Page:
Review: ‘Mary’s Wedding’ in Port Dover elevates the summer theatre season (Hamilton Spectator)

Evelyn Wiebe & Daniel Reale in Lighthouse Festival’s 2024 production of Mary’s Wedding.

Theatre that asks you to believe in dreams fills the stage with wonder at The Lighthouse, writes Gary Smith.

By Gary Smith | Special to the Hamilton Spectator

Saturday, July 6, 2024

If you only see one play this summer, for goodness sake make it Lighthouse Theatre’s ravishing production of Mary’s Wedding.

The Lighthouse in Port Dover is primarily known for its relentless comedies that are mostly laugh-out-loud funny.

Yet, every so often, one of these whiz-bang laugh machines combines laughter with serious thought. Norm Foster’s Halfway There and the heartwarming gay comedy Bed and Breakfast from last season come instantly to mind for the way they do that.

But this year there is something more. When you least expected it, something special has come along.

Daniel Reale and Evelyn Wiebe in Lighthouse Festival’s production of Mary’s Wedding. It’s a richly written, poetic drama that will make you sit bolt upright in your seat, Gary Smith writes. Photo Credit: Don Kearney-Bourque, Lighthouse Festival

Mary’s Wedding, a tender, heartbreaking drama by Canadian playwright Stephen Massicotte, has just opened to elevate the theatre season.

It’s a richly written, poetic drama that will make you sit bolt upright in your seat. You’ll care for its characters, Mary and Charles, strangers who meet by serendipity one stormy night in a weathered old barn. As the thunder growls outside sheltering walls, and blinding lightning pierces the gloomy darkness, these ingratiating souls long for their lives to intersect in a way that might suggest a welcoming, happy ever after moment.

Evelyn Wiebe & Daniel Reale in Lighthouse Festival’s 2024 production of Mary’s Wedding.

So, why do we sit in our seats for the play’s bracing two acts knowing this is not likely to happen?

Call it intuition.

We soon realize playwright Massicotte is refusing to make the world a welcoming place for such willing young lovers. We follow his wayward path as he allows fate to intervene. The horror of the trenches and the bayonet attacks of the First World War become a cruel, intrusive part of the story.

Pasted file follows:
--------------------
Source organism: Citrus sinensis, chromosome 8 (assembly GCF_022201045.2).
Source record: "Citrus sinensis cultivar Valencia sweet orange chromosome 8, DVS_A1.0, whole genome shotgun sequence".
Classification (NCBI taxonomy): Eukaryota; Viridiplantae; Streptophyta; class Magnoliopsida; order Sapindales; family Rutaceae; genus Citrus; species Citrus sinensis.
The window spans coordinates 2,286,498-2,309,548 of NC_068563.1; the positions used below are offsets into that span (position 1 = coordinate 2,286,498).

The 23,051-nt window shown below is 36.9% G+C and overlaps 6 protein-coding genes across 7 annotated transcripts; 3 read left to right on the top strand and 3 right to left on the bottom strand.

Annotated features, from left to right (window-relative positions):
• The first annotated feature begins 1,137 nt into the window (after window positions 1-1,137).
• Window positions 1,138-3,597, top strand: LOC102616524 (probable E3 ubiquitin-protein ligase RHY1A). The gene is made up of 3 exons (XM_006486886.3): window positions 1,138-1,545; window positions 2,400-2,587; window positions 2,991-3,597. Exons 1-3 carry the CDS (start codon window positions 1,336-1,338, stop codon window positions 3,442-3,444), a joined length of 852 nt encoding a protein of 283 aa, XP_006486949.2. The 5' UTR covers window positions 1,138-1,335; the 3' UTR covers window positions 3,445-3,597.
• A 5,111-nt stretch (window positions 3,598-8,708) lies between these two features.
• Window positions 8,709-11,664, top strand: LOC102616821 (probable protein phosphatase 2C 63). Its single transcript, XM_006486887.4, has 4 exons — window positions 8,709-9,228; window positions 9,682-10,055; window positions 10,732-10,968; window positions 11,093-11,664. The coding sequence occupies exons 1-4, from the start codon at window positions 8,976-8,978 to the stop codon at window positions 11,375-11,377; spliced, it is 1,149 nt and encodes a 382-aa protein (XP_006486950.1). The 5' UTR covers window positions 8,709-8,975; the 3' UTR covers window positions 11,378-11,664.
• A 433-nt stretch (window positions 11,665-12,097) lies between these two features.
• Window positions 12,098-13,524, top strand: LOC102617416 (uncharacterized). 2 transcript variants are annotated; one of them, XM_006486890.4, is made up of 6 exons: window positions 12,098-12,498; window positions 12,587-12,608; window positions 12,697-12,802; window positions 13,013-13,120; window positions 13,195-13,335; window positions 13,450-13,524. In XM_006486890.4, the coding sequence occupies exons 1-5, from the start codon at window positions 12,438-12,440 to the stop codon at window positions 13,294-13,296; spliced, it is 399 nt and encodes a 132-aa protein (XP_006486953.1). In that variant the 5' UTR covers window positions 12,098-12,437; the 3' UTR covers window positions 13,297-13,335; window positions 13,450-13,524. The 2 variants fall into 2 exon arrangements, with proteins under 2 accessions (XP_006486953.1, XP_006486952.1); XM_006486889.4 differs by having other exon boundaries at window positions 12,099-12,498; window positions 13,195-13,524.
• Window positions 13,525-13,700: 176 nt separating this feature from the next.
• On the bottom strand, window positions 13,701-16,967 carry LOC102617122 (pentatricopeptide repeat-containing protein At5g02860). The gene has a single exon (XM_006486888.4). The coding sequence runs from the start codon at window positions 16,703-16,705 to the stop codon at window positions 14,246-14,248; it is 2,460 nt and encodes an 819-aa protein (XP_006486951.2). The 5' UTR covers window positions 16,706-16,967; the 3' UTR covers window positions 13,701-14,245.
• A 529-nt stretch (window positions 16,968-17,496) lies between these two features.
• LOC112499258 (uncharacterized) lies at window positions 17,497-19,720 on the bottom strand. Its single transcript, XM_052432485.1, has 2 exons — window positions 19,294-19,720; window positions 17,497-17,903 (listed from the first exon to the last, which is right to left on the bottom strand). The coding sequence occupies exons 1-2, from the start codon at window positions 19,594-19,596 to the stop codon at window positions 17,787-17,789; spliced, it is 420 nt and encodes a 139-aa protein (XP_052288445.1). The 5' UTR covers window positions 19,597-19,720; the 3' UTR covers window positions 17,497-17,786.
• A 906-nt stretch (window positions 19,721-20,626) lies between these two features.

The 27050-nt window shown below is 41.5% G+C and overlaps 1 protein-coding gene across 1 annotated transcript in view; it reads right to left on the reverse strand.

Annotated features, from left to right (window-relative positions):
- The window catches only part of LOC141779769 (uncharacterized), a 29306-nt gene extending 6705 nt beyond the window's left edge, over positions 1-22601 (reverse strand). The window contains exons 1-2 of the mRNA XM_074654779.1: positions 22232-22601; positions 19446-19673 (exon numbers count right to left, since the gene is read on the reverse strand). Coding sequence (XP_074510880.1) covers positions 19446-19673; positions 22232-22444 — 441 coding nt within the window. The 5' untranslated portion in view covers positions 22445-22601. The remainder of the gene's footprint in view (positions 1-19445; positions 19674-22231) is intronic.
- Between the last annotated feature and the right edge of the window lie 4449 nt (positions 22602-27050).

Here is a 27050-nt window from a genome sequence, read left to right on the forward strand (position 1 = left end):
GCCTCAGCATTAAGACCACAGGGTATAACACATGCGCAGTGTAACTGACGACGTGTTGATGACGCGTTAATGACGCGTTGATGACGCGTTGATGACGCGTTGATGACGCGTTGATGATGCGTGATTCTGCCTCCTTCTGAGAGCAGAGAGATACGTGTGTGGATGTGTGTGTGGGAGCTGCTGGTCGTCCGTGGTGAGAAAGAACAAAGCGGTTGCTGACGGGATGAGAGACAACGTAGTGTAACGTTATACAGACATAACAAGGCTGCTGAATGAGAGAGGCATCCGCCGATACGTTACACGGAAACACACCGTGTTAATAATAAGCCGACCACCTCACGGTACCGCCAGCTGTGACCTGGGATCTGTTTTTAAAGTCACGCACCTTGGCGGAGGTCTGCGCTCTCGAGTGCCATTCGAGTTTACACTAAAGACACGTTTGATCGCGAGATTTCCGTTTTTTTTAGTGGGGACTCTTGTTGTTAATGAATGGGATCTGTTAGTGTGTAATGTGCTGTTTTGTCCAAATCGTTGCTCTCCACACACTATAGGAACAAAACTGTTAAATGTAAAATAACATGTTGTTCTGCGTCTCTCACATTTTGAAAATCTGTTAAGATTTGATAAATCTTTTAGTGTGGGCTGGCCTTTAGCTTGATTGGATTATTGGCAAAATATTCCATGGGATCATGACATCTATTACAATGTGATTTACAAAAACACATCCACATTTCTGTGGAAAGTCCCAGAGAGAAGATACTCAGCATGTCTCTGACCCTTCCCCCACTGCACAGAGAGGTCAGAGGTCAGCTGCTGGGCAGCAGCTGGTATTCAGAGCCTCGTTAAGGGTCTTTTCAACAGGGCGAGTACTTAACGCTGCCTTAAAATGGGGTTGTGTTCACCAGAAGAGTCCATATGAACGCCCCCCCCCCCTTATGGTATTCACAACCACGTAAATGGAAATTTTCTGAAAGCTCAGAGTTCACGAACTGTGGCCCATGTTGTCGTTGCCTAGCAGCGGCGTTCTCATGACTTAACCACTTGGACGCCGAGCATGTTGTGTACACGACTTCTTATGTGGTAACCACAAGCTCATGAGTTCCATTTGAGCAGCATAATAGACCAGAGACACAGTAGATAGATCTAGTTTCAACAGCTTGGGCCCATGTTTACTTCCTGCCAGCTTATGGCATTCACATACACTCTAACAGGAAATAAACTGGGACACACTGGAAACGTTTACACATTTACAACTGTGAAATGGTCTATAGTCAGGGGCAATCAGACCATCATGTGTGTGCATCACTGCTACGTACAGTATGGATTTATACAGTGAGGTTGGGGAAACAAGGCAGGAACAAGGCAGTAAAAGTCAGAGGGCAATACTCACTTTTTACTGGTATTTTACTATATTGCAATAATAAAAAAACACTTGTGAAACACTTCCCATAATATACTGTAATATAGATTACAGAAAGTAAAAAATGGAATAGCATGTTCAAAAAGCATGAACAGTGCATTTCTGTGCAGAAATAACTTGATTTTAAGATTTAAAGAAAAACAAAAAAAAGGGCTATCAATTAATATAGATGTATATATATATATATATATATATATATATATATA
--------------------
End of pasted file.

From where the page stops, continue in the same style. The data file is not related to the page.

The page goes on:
Massicotte takes us down some frightening paths precisely because he is a playwright who, in the end, writes truth, not fantasy.

Mary’s Wedding is not a linear play where one moment necessarily leads logically to the next. There is poetry at work here. It’s not for nothing that Mary quotes from The Lady of Shalott and Charles relates the rougher, masculine world of Rudyard Kipling’s rallying cries for empire and false heroics.

Much of Massicotte’s play is filled with the exotic world of the great poets. Nothing is truly what it seems. And this playwright has us wandering the labyrinth of the human imagination, lost and fearful as we seek the elusive exit from some frightening maze.

This is theatre that is gripping and passionate. You can’t let your mind wander for an instant. Better pay attention. This one’s filled with the grace notes of a remarkable imagination.

Now, none of this would matter a whiff, if Mary’s Wedding were given anything less than a superlative production. It’s not the sort of play to survive half measures.

Fortunately, it has at its helm in Port Dover a director deeply invested in the play’s rich poetic heartbeat.

Derek Ritschel, who also happens to be the artistic director of the Lighthouse Festival Theatre, has taken a breathtaking risk in scheduling such an elegant and thoughtful play for inclusion in a summer theatre season normally predicated on more pedestrian, lightweight fare.

But it goes deeper than that.

Ritschel has directed this anti-war, love story brooding with fantasy and surreal thought, and given the play’s sometimes dark and demonic themes, a sweet coating of romantic truth. It’s something that resonates in the imagination long after you’ve left the theatre.

Ritschel has wisely liberated the poetic fantasy of this riveting work. More importantly perhaps, he has cannily unleashed from his talented young actors, Daniel Reale and Evelyn Wiebe, performances that reverberate with the wondrous ring of truth.

These are star turns that would not be out of place on a Broadway or West End London stage. Yes, dear friends, they are just that good.

Reale and Wiebe unlock in Massicotte’s exquisite drama such thrilling moments of tenderness, fear and passionate longing that we cling to faint hopes their lives will have some glorious happy ending.

Here is where Massicotte exercises reality. By the time the last lingering shadows of Wendy Lundgren’s painterly lighting have vanished from William Chesney’s stunning, battered barn of a setting, and we have surrendered completely to the fantasy landscape that is the surreal world of Mary’s Wedding, we are wed to hopes of happiness, but will they happen?

Go see Mary’s Wedding.

Go dream the dream. It is after all a play about dreams, desires and passionate longings. This one asks you to travel through time and space and totally suspend disbelief. It’s a remarkable journey to the outer limits of the imagination.

Plays like this don’t come along all that often. And when they are directed and acted with a kind of powerful charisma that leaps right off the stage, well, you need to be there to catch them.

Gary Smith has written about theatre and dance for The Hamilton Spectator, as well as a variety of international publications, for more than 40 years.